Numerous studies have described the importance of muscle strength and power generated by the arms and legs in swimming performance and showed that those variables were highly correlated with the results of speed tests (Maglischo et al., 1985; Morrison et al., 2005; Maszczyk et al., 2012, 2014), mainly in short-distance events. Furthermore, a linear relationship has been reported between maximum power and performance in 25-m and 50-m swimming events (Hawley and Williams, 1991, 1992).
Previous studies have recommended that various training methods, such as dry-land training (which usually includes medicine ball throws and free weights), should be incorporated into the swim season (Girold et al., 2007; Sadowski et al., 2012). Resistance training has been used in a wide variety of sports, and especially in swimming (Bishop et al., 2013; Garrido et al., 2010; Newton, 2007; Patnott et al., 2003) as a method for athletes to increase their strength while performing sport-specific movements. In-water resistance training using a power rack is a traditional method for increasing specific swimming strength.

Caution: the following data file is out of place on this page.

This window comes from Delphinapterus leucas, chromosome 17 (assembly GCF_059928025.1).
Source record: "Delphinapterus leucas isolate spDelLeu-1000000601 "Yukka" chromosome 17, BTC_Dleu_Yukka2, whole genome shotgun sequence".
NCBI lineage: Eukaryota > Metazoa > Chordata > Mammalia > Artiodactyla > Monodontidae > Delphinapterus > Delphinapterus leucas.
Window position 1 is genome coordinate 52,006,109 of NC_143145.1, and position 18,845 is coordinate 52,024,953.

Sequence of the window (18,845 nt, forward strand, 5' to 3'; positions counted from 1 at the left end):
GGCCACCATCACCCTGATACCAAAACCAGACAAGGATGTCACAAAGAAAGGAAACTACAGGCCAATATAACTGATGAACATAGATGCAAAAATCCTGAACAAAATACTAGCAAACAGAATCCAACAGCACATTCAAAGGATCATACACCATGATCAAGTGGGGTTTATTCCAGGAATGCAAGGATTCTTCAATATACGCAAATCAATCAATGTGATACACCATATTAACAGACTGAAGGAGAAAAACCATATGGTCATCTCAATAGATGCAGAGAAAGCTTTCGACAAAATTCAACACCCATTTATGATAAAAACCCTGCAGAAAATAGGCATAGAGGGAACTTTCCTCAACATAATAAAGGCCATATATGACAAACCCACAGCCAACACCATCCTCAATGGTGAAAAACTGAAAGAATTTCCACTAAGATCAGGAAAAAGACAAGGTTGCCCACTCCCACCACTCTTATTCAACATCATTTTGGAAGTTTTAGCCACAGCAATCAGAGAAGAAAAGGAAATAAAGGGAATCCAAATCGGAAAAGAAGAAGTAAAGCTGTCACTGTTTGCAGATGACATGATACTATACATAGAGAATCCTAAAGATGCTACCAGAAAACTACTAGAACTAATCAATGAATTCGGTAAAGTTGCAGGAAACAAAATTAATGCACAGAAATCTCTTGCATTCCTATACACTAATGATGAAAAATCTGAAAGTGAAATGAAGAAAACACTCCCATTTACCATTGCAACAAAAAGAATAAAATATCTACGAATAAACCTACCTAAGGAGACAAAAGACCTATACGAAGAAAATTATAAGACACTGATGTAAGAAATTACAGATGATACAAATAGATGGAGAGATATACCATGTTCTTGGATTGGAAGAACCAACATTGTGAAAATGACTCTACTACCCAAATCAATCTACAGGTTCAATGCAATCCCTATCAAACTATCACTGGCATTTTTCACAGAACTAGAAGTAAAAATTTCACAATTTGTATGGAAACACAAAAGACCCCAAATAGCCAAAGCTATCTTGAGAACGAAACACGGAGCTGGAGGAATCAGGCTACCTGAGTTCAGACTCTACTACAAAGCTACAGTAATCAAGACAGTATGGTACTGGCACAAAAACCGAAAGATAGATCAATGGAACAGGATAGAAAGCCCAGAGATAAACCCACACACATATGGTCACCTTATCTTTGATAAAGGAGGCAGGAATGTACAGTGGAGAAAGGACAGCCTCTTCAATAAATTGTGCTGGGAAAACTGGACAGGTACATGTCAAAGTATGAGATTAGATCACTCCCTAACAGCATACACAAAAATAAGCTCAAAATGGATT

Previous studies have evaluated the effects of different strength training protocols on swimmers. One such a protocol used by Garrido et al. (2010) examined the effects of 8 weeks of combined dry land strength and aerobic swim training on upper and lower body strength, power, and swimming performance in young competitive swimmers. However, the results of that study did not clearly show that strength training led to enhanced swimming performance. Moreover, Juarez et al. (2013) showed that resistance exercises did not affect swim times in 25-m swim trials. Furthermore, Sadowski et al. (2012) reported that power training did not lead to enhanced swim performance, although there was a tendency toward improved performance in tethered swimming.